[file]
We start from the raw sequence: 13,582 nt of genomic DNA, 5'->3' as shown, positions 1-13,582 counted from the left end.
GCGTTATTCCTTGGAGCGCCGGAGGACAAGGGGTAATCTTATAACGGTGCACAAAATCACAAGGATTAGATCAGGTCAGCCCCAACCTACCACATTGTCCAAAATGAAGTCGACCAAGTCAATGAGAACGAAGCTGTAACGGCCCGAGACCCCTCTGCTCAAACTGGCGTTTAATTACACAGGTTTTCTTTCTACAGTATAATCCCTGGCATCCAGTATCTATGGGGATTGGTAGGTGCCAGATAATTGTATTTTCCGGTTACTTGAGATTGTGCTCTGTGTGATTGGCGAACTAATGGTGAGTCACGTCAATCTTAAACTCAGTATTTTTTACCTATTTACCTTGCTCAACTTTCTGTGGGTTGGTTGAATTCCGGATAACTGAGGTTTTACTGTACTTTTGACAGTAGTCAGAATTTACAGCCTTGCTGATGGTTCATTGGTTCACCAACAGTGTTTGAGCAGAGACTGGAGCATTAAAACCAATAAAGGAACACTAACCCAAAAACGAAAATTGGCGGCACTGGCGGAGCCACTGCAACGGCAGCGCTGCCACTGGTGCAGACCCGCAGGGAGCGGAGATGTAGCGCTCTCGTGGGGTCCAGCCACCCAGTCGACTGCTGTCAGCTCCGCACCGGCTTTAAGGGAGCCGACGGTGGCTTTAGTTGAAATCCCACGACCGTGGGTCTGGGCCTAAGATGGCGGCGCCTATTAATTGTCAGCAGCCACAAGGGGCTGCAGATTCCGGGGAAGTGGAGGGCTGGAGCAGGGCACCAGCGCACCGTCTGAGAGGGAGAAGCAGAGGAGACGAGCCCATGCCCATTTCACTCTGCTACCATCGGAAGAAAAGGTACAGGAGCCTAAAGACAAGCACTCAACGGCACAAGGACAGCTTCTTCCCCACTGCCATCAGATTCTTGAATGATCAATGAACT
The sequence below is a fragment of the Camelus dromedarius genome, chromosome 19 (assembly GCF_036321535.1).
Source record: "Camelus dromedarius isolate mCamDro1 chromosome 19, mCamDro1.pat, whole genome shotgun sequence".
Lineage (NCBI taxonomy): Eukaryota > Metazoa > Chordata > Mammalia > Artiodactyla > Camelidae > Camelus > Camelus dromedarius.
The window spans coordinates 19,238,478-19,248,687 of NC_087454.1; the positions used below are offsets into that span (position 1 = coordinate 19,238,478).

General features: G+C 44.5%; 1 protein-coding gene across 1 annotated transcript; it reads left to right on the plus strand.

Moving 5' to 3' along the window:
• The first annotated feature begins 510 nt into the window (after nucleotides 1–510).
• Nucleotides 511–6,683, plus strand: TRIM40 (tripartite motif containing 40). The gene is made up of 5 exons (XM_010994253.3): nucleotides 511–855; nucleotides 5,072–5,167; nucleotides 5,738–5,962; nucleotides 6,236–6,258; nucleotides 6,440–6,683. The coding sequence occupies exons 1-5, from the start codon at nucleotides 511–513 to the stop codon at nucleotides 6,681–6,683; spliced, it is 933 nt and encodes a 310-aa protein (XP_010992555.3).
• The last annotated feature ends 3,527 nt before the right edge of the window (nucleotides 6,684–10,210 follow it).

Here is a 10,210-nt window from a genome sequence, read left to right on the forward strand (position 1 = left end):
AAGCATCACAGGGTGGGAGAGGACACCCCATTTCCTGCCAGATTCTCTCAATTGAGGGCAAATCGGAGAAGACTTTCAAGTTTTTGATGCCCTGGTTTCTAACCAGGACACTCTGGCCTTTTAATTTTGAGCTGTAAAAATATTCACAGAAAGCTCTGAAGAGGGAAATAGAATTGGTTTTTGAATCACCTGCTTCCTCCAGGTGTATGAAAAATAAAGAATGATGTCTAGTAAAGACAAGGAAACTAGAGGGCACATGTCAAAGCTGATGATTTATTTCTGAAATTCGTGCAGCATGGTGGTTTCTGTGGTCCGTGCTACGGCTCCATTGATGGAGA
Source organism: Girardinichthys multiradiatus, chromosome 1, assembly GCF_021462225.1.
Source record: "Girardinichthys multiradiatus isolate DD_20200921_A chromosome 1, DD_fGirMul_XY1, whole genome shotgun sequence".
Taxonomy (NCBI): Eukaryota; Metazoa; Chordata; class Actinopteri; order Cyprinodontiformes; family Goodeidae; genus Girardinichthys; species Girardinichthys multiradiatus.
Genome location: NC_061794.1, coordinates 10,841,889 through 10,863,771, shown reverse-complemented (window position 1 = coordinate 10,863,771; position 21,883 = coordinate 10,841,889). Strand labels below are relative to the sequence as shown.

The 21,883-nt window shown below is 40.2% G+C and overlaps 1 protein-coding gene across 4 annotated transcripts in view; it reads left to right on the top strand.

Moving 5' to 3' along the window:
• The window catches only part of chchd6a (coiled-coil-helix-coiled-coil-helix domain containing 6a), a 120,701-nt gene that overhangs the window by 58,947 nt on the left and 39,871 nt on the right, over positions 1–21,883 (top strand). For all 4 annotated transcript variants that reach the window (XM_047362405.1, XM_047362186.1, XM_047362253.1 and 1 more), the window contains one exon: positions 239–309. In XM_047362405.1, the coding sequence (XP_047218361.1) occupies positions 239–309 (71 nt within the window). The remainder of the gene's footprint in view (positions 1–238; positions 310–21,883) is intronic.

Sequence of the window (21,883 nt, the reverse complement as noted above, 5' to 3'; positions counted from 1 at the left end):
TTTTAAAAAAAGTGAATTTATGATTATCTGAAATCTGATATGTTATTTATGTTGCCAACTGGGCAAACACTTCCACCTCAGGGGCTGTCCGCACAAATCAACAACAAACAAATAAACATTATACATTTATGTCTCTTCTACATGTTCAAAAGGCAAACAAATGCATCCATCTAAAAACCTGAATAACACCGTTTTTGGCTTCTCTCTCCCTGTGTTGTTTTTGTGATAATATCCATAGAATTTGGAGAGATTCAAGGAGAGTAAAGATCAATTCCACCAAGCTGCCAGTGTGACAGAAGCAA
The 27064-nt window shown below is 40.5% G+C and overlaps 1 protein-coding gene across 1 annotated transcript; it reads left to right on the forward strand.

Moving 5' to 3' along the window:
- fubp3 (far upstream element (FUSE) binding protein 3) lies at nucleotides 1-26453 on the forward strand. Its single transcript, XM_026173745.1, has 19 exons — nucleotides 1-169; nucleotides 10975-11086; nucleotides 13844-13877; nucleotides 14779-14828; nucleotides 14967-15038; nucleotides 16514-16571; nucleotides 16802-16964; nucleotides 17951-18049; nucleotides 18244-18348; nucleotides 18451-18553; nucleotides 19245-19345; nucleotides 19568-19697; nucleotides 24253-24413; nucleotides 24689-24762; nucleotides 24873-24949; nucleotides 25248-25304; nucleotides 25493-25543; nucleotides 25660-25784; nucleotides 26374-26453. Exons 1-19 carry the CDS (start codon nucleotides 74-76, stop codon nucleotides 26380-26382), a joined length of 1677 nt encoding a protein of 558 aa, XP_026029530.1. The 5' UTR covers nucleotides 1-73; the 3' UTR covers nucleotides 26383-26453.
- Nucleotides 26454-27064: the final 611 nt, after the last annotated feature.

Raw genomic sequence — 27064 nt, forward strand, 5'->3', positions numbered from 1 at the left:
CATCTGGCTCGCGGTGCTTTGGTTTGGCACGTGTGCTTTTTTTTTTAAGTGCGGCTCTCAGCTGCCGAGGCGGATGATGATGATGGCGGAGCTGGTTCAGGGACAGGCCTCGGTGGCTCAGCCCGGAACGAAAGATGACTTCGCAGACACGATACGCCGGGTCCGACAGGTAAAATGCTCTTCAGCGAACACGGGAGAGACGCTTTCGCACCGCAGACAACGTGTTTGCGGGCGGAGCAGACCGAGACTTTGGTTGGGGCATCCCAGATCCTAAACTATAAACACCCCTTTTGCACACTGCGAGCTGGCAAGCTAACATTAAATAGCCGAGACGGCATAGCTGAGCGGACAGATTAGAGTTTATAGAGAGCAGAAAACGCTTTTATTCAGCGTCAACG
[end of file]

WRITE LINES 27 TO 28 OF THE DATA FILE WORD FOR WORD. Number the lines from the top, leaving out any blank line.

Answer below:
Raw genomic sequence — 27064 nt, forward strand, 5'->3', positions numbered from 1 at the left:
CATCTGGCTCGCGGTGCTTTGGTTTGGCACGTGTGCTTTTTTTTTTAAGTGCGGCTCTCAGCTGCCGAGGCGGATGATGATGATGGCGGAGCTGGTTCAGGGACAGGCCTCGGTGGCTCAGCCCGGAACGAAAGATGACTTCGCAGACACGATACGCCGGGTCCGACAGGTAAAATGCTCTTCAGCGAACACGGGAGAGACGCTTTCGCACCGCAGACAACGTGTTTGCGGGCGGAGCAGACCGAGACTTTGGTTGGGGCATCCCAGATCCTAAACTATAAACACCCCTTTTGCACACTGCGAGCTGGCAAGCTAACATTAAATAGCCGAGACGGCATAGCTGAGCGGACAGATTAGAGTTTATAGAGAGCAGAAAACGCTTTTATTCAGCGTCAACG